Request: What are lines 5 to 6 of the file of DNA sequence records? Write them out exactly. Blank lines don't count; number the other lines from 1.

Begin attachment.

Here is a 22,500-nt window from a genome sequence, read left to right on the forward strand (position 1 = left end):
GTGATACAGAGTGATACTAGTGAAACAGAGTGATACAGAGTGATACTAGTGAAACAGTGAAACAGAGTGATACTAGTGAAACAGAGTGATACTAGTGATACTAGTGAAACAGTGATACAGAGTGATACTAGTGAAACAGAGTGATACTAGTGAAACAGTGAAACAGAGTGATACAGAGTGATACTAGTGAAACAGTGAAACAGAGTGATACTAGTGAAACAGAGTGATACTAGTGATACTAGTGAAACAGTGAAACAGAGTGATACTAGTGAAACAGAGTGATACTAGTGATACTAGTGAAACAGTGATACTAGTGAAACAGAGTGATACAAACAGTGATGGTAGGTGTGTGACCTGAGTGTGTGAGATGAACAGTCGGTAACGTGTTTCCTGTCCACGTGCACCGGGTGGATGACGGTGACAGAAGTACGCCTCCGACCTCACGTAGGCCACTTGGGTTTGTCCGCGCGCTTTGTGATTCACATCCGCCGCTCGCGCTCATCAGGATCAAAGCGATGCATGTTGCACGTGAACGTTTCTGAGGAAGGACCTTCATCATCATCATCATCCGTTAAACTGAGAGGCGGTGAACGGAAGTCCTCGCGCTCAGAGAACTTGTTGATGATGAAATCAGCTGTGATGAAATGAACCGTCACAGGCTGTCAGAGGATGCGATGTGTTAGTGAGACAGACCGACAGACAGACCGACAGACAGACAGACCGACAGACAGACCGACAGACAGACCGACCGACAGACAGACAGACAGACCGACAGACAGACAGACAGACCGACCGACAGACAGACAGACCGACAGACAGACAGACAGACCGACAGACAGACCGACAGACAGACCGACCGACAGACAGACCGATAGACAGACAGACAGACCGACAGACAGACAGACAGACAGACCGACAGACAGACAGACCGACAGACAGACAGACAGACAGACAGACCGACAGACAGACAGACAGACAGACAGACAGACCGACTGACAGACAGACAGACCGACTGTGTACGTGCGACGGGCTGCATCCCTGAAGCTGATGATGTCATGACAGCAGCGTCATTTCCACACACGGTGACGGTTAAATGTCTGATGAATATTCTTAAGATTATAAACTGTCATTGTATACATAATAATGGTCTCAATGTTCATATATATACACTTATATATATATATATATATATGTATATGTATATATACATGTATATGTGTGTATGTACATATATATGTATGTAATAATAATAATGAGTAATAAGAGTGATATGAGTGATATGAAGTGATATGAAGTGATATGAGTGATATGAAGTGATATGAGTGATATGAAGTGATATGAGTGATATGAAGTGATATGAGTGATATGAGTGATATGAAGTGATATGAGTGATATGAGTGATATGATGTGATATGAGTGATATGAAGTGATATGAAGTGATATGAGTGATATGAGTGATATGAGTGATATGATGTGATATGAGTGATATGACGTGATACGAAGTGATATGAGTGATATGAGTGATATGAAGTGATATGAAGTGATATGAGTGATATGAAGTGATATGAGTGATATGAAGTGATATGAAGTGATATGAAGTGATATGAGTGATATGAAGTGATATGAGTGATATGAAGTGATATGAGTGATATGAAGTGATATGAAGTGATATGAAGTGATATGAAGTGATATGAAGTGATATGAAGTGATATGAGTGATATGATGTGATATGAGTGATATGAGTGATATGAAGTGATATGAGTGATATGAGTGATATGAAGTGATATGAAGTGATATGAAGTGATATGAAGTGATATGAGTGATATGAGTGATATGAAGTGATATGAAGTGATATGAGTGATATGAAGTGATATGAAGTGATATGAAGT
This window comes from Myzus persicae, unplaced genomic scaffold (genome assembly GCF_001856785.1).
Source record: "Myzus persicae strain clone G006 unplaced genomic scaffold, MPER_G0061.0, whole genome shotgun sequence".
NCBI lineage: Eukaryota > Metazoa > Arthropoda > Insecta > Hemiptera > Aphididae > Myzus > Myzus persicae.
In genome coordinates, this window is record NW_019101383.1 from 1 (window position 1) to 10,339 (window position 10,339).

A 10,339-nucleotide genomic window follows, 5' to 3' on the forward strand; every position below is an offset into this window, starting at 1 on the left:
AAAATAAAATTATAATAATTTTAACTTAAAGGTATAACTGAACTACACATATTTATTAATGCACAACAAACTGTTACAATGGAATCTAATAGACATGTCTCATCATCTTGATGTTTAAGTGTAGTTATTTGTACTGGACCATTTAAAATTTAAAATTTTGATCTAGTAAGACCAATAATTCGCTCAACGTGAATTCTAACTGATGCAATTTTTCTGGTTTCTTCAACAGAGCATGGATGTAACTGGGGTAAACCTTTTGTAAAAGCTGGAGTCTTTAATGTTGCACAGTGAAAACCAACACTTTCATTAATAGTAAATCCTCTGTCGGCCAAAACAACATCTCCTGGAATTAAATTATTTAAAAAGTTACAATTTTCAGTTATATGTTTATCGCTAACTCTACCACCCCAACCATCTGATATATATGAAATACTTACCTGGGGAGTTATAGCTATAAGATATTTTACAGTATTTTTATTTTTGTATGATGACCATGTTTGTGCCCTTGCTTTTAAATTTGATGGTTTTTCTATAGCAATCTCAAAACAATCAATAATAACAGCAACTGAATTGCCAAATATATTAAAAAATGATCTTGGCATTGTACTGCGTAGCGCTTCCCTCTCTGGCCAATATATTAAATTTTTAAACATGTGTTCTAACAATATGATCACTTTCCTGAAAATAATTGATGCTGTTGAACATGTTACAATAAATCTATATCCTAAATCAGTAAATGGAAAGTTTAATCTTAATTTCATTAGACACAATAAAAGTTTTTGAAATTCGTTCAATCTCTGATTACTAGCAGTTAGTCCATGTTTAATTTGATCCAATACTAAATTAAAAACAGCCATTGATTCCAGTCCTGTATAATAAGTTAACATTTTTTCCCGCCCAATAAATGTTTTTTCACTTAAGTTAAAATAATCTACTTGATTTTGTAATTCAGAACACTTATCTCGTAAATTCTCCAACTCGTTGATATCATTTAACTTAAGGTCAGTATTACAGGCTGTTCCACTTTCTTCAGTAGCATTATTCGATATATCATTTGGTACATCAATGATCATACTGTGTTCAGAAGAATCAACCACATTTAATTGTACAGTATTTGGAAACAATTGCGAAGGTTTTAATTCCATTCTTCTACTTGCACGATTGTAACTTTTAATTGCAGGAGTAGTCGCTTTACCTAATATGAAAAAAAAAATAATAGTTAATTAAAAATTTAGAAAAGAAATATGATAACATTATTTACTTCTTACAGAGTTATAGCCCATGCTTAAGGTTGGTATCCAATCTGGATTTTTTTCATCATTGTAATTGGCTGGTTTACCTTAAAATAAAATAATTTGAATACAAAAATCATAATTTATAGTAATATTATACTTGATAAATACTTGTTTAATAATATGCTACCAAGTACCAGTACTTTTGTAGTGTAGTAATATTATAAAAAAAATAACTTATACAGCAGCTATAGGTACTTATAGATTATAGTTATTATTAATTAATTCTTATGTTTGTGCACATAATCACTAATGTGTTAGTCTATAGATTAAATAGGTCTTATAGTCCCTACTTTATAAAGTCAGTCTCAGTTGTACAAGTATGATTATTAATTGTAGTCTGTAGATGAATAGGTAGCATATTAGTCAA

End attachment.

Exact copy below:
NCBI lineage: Eukaryota > Metazoa > Arthropoda > Insecta > Hemiptera > Aphididae > Myzus > Myzus persicae.
In genome coordinates, this window is record NW_019101383.1 from 1 (window position 1) to 10,339 (window position 10,339).